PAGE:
Drupal + Git submodules: recipes

  • Tutorial
This article will discuss the basic methods of working with submodules of the guitar , if you use them together with Drupal.

This post will be most useful for those who, having a modest experience with git, got on a Drupal project where submodules are used. (That’s how I met submodules and it was such an article that I really missed at that time.)


We have Linux, drush is installed and there is an installation of the seventh drupal. The main repository contains the core of Drupal (and, possibly, our custom modules). All commands are executed from the root directory of the Drupal installation, unless otherwise specified. A module is a Drupal module, a submodule is a guitar submodule.

Minimum Submodule Information

Submodules are regular git repositories. They are stored separately from the main repository.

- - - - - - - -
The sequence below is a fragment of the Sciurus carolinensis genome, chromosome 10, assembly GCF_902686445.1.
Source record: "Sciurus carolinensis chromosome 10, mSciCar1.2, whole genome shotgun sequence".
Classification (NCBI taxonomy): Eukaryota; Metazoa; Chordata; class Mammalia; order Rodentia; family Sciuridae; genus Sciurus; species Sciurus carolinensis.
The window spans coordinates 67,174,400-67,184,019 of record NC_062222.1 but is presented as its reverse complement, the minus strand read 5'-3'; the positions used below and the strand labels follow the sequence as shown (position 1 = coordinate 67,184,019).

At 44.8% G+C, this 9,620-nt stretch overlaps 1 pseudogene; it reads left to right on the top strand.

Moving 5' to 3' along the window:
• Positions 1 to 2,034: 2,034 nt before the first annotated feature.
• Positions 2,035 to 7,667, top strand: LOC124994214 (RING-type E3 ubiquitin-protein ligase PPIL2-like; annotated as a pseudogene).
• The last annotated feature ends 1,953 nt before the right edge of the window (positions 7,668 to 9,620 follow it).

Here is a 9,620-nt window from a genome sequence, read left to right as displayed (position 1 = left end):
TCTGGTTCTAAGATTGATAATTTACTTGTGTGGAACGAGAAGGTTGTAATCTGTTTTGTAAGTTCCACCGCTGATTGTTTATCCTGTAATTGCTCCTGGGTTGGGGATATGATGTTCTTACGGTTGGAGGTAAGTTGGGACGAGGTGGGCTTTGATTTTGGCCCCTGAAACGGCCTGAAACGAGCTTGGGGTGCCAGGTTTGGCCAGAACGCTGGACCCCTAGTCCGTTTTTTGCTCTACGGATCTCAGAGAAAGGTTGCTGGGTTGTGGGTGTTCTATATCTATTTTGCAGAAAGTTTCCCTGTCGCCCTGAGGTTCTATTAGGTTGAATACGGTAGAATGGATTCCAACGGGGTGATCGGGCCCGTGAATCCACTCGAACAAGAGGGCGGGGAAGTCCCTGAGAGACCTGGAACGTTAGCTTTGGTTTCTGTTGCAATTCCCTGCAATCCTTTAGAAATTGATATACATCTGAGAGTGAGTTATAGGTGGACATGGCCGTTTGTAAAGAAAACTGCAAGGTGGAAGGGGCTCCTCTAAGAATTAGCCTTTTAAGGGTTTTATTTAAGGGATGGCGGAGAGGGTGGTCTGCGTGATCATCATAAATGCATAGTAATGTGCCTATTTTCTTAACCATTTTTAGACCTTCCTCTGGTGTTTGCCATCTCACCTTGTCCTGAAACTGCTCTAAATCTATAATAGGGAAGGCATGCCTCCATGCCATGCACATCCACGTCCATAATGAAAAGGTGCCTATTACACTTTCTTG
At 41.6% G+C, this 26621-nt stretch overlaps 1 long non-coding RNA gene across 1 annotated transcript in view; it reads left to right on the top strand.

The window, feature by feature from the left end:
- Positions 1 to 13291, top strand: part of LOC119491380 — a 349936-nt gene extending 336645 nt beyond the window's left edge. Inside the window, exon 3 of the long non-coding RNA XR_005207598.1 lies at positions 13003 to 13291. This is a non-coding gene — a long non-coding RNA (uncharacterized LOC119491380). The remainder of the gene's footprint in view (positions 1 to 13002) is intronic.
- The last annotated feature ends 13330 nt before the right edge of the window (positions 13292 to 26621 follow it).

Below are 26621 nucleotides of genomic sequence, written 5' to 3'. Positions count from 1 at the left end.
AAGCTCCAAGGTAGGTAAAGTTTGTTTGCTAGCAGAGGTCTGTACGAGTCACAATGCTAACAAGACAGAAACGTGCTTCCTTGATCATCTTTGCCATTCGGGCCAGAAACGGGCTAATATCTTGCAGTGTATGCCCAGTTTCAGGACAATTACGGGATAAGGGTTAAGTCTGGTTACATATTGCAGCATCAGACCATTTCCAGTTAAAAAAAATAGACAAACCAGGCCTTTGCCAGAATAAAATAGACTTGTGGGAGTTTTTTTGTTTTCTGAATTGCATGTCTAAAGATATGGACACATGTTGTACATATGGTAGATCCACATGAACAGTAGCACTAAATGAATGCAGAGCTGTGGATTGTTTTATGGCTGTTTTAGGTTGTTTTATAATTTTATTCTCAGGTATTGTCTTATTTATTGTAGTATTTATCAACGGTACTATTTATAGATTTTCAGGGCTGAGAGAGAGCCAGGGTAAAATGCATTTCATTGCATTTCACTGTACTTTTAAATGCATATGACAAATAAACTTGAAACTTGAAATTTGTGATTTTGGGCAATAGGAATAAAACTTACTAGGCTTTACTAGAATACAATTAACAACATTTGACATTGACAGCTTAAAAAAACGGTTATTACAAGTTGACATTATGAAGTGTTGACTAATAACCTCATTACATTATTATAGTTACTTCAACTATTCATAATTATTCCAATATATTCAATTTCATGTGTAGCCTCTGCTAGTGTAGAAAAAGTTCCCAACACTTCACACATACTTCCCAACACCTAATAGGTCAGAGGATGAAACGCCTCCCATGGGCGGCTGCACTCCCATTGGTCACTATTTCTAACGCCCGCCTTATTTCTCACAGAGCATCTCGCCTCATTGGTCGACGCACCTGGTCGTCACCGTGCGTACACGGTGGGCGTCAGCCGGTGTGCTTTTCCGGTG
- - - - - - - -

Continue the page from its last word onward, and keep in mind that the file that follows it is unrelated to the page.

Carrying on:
The project repository stores a list of used submodules, their location and URLs (in a file .gitmodules) and information about which specific state (version / release / commit / tag) of the submodule will be used (in the bowels of the catalog .git).

Project update #

If your project uses submodules, then it is best git pullto execute these commands every time after :
git submodule sync # обновляем используемые УРЛы репозиториев
git submodule update --init # устанавливаем новые подмодули и обновляем состояние уже установленных

Installing the module #

The drash team knows dlhow to work with modules as with sub-modules of a gith :
drush dl module_name --package-handler=git_drupalorg --gitsubmodule
Drash only supports the official repository git.drupal.org.

In dlorder not to constantly write additional parameters of the command , you can configure the values ​​of the drash parameters used by default by adding to the drushrc.phpfollowing lines:
$options['package-handler'] = 'git_drupalorg';
$options['gitsubmodule'] = TRUE;

In this case, all modules by default will be downloaded as submodules of the git and you can write simply:
drush dl module_name

If you need to install the submodule manually, for example, not from the official repository, then we use the usual git command:
git submodule add git://github.com/example/module_name.git sites/all/modules/module_name
Then you need to go to the directory of the installed submodule and switch to the desired release: